Actually I confronted Fah Lo Suee on the mummy eating over dinner. She poked at the live lobster sushi … the feelers of the creature were still moving feebly.
“You must try the brain,” she said.
“Will it make me smarter?” I asked.
“No but it will teach you secrets of the depths.”
“Like your mummy tea?” I joked.
“Perhaps,” she said slyly. Mummy seems to agree with you but lobster may suit you better.”
That was my tip-off. She wasn’t poisoning me really; she took it herself for her health she said.
I knew little of Fah Lo Suee’s father’s interests in Egypt. She told me that he owned a Szechuan Restaurant in Luxor but I came to know something of the truth. Dr. Fu Manchu also owned the largest commercial laundry in Luxor and every restaurant with lines had to do business with him.
As to what he had hidden in the Tomb of the Black Ape I would never know … or at least I have yet to find out. I have heard many theories; Tax records and receipts, atomic secrets or an actual nuclear device, tons of drugs, and of course powdered mummy.
Now I know what Fah Lo Suee meant when she held a glass of red wine to the light and said, “… aged an entire reincarnation cycle.” I had thought it was some kind of Chinese toast. I am still amazed by the price the stuff commands despite the fact that its true identity is impossible for the buyer to verify.
“Even souls have a certain, how do you say, shelf life,” said Fah Lo Suee. “There’s a time for the cellar and a time for the glass.”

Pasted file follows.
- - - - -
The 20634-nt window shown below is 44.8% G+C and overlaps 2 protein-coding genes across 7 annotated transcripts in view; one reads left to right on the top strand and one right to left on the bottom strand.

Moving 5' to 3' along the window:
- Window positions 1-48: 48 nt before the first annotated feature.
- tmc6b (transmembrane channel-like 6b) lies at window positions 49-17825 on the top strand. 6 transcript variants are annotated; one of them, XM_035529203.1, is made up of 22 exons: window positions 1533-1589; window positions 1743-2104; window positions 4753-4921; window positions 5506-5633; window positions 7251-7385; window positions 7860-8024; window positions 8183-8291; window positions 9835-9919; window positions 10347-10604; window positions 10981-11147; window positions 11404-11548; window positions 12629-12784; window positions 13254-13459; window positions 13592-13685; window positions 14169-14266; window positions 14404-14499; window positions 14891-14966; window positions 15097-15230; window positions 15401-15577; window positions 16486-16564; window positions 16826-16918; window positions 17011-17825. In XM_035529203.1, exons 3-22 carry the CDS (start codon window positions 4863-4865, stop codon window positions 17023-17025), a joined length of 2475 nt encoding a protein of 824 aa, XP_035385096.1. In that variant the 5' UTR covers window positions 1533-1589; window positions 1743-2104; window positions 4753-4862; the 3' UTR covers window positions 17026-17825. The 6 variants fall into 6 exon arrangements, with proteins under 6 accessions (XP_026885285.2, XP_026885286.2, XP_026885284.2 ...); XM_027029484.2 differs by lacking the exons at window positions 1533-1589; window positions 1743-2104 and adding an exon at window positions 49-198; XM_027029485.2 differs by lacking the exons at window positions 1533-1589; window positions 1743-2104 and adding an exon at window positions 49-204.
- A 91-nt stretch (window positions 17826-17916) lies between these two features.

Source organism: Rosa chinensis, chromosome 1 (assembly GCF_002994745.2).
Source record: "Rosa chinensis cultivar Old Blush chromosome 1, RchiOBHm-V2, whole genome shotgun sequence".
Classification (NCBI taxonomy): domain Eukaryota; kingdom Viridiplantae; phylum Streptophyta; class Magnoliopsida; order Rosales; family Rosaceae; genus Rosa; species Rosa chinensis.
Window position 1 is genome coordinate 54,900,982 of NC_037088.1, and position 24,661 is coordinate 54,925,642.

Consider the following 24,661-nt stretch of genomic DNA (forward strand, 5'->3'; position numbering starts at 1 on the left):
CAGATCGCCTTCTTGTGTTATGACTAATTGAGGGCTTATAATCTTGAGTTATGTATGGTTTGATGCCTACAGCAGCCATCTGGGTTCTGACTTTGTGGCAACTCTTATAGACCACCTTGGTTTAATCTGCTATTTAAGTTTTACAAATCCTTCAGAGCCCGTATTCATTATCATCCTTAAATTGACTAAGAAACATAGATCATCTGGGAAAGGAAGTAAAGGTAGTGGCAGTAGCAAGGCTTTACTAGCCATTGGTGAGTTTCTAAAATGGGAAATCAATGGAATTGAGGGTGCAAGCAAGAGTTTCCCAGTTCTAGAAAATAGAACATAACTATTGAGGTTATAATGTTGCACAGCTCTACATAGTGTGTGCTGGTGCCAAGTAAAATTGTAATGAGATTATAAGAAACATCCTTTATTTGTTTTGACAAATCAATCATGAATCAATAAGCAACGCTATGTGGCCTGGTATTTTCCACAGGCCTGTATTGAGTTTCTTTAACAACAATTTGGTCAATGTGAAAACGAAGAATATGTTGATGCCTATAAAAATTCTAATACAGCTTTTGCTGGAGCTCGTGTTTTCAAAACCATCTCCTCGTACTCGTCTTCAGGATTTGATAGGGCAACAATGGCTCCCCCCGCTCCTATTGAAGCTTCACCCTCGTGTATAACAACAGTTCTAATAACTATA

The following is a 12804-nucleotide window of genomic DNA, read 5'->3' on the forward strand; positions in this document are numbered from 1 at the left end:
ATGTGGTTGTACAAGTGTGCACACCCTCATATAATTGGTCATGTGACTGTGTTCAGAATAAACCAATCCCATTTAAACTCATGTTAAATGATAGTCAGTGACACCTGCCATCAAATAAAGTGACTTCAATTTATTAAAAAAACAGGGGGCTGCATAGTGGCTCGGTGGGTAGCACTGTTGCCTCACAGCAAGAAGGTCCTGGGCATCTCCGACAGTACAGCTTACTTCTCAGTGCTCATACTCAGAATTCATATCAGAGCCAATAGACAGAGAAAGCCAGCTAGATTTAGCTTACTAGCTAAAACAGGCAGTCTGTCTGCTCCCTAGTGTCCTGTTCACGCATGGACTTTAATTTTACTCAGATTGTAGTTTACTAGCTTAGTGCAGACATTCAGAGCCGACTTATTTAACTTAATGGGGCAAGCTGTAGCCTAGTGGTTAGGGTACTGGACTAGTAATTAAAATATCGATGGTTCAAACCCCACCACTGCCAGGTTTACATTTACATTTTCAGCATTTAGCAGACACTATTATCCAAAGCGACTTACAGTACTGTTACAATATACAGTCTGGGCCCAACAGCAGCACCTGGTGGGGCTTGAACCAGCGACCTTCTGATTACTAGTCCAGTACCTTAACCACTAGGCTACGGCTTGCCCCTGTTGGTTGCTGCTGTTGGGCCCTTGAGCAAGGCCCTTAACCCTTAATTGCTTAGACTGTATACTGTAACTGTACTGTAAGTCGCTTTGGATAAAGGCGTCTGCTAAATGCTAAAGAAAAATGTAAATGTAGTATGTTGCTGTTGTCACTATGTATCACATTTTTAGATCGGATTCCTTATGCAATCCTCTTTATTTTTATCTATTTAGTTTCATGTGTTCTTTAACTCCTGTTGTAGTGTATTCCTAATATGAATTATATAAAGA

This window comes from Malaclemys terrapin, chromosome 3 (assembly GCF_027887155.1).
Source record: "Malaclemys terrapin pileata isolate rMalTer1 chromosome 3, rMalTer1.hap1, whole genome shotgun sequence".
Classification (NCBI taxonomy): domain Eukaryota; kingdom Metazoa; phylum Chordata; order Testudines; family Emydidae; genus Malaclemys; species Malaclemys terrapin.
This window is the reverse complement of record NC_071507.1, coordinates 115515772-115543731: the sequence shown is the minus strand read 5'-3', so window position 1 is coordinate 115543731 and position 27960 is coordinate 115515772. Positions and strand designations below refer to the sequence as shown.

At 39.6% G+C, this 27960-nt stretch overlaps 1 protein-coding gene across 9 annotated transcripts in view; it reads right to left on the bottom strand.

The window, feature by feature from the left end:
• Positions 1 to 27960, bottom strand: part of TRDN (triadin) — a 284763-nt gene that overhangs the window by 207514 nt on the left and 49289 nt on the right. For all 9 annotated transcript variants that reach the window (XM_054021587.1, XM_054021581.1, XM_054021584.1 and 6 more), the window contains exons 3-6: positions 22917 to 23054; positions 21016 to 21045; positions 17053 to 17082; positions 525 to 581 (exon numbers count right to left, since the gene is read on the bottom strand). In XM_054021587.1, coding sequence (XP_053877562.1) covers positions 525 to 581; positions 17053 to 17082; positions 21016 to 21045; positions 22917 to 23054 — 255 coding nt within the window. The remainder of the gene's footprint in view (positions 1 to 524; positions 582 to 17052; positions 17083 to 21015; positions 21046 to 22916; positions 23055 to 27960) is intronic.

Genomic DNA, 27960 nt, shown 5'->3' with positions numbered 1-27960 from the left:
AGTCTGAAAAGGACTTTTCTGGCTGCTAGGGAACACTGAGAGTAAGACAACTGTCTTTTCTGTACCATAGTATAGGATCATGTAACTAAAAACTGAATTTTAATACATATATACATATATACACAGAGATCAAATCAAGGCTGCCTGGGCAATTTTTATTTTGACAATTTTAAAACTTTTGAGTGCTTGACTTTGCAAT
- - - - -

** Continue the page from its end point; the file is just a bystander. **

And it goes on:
She excused herself and left the table.
I never saw her again. At least I haven’t seen her since, though sometimes I feel that she is watching me.
I remember watching her practicing mummywrapping with mannequins she had bought in Paris. I can see her in her ‘work clothes’ wrapping limbs with great precision.
“For a mummy this size you need a linen strip at least 1000 yards long,” she said. She held the linen out to me. “They don’t make it like they used to. There shouldn’t be a single joint in a strip like this but I’m always finding them.”
“The whole figure is one long line. Of course it looks like many pieces, but it’s only one. You can’t see the beginning, and if its done right you can’t see the end.”
She never looked more beautiful or at least I haven’t seen her more beautiful.
I find the idea that we write alone laughable, even egotistical. Poetry is a palimpsest that has been endlessly rewritten—it’s a social space we share with others.